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U.S. Supreme Court may take Brookfield Elmbrook graduation ceremony case

A court gavel
A court gavel

WASHINGTON D.C. (WTAQ) - The U.S. Supreme Court might announce Monday whether it will take a Wisconsin case, and decide whether a public high school can hold a graduation ceremony in a church.

The Los Angeles Times says the justices have been discussing the Elmbrook Church case since March 29th in their weekly private conferences. But they have not reached a decision on whether to come up with a final ruling.

If they don’t take the case, an appeals court ruling from last July will stand. It said that Brookfield Central and East high schools violated the First Amendment ban on a government endorsement of religion, by holding their commencements at the non-denominational Elmbrook Church.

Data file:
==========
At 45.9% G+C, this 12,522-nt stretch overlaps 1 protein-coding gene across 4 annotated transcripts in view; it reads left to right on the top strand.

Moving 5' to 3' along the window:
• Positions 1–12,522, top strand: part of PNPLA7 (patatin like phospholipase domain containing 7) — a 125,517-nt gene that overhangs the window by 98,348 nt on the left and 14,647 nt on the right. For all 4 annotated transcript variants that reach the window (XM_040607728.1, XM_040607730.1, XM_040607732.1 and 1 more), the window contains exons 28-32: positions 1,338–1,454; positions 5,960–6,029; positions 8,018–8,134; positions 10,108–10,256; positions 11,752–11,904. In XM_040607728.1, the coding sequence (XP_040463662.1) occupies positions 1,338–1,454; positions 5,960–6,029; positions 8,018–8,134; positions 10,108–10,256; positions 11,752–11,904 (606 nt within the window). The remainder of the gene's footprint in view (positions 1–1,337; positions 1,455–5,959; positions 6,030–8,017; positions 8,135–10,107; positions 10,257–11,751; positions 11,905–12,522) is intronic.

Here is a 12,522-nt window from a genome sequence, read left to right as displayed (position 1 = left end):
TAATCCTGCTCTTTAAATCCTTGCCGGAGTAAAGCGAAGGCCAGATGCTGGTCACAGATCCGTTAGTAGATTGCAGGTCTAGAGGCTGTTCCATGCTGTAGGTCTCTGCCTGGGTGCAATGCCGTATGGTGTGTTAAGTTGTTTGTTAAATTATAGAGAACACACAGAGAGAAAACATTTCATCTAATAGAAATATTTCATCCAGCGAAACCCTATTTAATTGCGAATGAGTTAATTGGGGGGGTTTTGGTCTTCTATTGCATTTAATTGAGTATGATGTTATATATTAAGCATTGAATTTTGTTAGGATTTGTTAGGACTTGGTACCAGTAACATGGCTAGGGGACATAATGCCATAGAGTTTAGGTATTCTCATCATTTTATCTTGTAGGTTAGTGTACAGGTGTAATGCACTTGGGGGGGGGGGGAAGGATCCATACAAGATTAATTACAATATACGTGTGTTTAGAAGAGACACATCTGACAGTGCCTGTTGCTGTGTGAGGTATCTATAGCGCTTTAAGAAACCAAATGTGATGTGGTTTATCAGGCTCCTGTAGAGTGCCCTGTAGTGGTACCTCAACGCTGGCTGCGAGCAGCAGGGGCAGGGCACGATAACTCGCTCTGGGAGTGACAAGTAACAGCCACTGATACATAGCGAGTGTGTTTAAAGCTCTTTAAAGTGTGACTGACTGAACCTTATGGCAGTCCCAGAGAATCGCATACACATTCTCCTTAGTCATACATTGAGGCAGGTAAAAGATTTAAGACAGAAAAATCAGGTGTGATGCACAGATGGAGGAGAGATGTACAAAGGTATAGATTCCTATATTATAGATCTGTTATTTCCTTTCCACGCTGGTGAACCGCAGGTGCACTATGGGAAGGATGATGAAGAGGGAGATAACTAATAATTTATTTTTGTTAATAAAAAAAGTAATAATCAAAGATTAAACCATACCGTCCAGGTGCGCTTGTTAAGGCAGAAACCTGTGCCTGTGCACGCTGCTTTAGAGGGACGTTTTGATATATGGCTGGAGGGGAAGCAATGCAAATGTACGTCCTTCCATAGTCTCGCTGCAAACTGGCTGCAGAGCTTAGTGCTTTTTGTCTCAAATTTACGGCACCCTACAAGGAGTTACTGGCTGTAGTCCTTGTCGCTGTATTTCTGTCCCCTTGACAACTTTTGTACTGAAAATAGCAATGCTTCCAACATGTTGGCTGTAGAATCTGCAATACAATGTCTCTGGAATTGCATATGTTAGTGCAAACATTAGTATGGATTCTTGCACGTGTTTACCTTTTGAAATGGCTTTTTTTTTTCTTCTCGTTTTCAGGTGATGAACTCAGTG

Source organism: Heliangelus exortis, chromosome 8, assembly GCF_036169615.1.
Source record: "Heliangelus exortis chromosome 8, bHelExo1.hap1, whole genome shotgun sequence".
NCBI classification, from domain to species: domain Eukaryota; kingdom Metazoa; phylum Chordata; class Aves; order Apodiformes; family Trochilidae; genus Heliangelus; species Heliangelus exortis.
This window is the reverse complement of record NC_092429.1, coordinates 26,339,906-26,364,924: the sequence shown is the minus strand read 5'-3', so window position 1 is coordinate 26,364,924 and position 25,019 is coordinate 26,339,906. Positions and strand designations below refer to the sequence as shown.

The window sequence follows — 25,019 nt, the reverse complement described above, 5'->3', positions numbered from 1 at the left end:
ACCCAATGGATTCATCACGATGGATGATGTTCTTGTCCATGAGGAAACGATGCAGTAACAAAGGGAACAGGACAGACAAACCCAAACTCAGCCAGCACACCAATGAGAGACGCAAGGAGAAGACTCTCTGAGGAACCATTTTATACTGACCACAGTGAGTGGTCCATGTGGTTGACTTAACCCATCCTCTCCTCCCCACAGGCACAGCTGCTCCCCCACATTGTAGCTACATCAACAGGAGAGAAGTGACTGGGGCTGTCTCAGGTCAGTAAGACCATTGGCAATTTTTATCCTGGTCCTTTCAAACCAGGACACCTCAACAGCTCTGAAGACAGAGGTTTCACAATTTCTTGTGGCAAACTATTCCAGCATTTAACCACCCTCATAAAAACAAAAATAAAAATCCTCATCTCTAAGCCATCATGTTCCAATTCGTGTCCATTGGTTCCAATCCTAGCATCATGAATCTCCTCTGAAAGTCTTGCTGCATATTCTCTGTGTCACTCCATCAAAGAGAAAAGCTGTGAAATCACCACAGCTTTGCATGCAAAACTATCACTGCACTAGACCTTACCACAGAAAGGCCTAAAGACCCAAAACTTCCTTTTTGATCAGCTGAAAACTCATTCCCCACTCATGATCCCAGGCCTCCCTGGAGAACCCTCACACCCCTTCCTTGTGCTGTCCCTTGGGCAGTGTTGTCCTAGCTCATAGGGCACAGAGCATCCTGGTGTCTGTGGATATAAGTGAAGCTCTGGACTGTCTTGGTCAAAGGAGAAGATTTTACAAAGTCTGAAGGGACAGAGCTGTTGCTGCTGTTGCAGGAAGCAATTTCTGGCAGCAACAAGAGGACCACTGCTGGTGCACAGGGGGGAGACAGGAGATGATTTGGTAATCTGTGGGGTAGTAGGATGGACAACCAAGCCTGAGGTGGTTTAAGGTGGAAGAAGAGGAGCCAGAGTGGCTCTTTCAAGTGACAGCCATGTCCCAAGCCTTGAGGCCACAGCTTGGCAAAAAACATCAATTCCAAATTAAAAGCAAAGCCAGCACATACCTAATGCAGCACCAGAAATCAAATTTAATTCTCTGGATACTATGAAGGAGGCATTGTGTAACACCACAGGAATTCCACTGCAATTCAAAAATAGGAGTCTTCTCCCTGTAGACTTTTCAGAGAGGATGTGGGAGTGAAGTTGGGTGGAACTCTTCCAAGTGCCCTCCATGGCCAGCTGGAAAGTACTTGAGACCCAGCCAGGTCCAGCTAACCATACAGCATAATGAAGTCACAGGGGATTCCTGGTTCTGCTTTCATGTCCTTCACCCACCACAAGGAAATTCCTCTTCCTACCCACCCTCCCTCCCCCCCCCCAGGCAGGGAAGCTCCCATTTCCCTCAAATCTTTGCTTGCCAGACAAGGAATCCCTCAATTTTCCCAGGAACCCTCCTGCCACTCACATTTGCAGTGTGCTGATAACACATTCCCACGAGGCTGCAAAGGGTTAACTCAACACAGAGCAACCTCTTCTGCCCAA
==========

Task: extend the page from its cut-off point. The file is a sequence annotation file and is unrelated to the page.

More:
The double-decked church hosted the ceremonies for most of the last decade, until a new school field house opened in 2010. Luke Goodrich of the Becket Fund for Religious Liberty said that if the appellate ruling stands, a “wave of threat letters” will go out to schools across the country that hold events in churches – and they could end up having to pay damages and heavy court costs.

Nine plaintiffs said the Elmbrook arrangement violated the separation of church and state. But Goodrich said, “The Constitution does not require the government to treat churches as contaminated buildings are uniquely unfit for public events.”

The Elmbrook School District took the case to the Supreme Court after losing in the Chicago appeals court.

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